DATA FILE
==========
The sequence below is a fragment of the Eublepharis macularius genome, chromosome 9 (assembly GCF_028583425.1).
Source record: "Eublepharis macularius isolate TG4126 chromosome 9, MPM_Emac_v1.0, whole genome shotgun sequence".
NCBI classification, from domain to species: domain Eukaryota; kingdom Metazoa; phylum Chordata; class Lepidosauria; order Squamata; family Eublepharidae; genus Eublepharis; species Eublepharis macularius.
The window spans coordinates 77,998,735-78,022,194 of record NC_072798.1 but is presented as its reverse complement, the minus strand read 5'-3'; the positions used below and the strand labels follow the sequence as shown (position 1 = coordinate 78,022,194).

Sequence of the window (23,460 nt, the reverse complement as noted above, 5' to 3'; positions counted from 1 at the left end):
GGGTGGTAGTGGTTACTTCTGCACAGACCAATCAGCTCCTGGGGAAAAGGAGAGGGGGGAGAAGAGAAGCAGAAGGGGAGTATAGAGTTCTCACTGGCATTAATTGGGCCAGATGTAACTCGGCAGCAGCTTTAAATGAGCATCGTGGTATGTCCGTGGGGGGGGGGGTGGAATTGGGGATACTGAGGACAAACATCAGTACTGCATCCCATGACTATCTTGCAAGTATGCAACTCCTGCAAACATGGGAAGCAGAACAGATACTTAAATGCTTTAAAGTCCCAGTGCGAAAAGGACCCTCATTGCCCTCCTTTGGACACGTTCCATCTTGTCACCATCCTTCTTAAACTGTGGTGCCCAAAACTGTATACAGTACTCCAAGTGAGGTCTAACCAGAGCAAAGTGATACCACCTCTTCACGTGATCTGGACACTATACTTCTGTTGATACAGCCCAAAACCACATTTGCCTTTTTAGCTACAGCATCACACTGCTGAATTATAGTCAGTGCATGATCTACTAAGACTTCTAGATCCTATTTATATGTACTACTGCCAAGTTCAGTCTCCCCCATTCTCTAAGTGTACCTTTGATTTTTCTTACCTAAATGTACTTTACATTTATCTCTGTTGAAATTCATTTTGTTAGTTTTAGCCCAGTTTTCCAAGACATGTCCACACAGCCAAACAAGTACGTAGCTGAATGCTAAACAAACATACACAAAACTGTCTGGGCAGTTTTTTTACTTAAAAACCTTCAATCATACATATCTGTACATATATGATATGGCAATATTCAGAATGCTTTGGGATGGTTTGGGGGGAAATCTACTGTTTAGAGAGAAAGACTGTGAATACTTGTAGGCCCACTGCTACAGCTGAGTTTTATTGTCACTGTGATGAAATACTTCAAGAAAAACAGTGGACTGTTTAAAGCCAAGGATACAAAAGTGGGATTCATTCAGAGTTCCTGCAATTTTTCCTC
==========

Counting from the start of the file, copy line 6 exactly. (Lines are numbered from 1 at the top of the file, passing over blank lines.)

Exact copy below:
GGGTGGTAGTGGTTACTTCTGCACAGACCAATCAGCTCCTGGGGAAAAGGAGAGGGGGGAGAAGAGAAGCAGAAGGGGAGTATAGAGTTCTCACTGGCATTAATTGGGCCAGATGTAACTCGGCAGCAGCTTTAAATGAGCATCGTGGTATGTCCGTGGGGGGGGGGGTGGAATTGGGGATACTGAGGACAAACATCAGTACTGCATCCCATGACTATCTTGCAAGTATGCAACTCCTGCAAACATGGGAAGCAGAACAGATACTTAAATGCTTTAAAGTCCCAGTGCGAAAAGGACCCTCATTGCCCTCCTTTGGACACGTTCCATCTTGTCACCATCCTTCTTAAACTGTGGTGCCCAAAACTGTATACAGTACTCCAAGTGAGGTCTAACCAGAGCAAAGTGATACCACCTCTTCACGTGATCTGGACACTATACTTCTGTTGATACAGCCCAAAACCACATTTGCCTTTTTAGCTACAGCATCACACTGCTGAATTATAGTCAGTGCATGATCTACTAAGACTTCTAGATCCTATTTATATGTACTACTGCCAAGTTCAGTCTCCCCCATTCTCTAAGTGTACCTTTGATTTTTCTTACCTAAATGTACTTTACATTTATCTCTGTTGAAATTCATTTTGTTAGTTTTAGCCCAGTTTTCCAAGACATGTCCACACAGCCAAACAAGTACGTAGCTGAATGCTAAACAAACATACACAAAACTGTCTGGGCAGTTTTTTTACTTAAAAACCTTCAATCATACATATCTGTACATATATGATATGGCAATATTCAGAATGCTTTGGGATGGTTTGGGGGGAAATCTACTGTTTAGAGAGAAAGACTGTGAATACTTGTAGGCCCACTGCTACAGCTGAGTTTTATTGTCACTGTGATGAAATACTTCAAGAAAAACAGTGGACTGTTTAAAGCCAAGGATACAAAAGTGGGATTCATTCAGAGTTCCTGCAATTTTTCCTC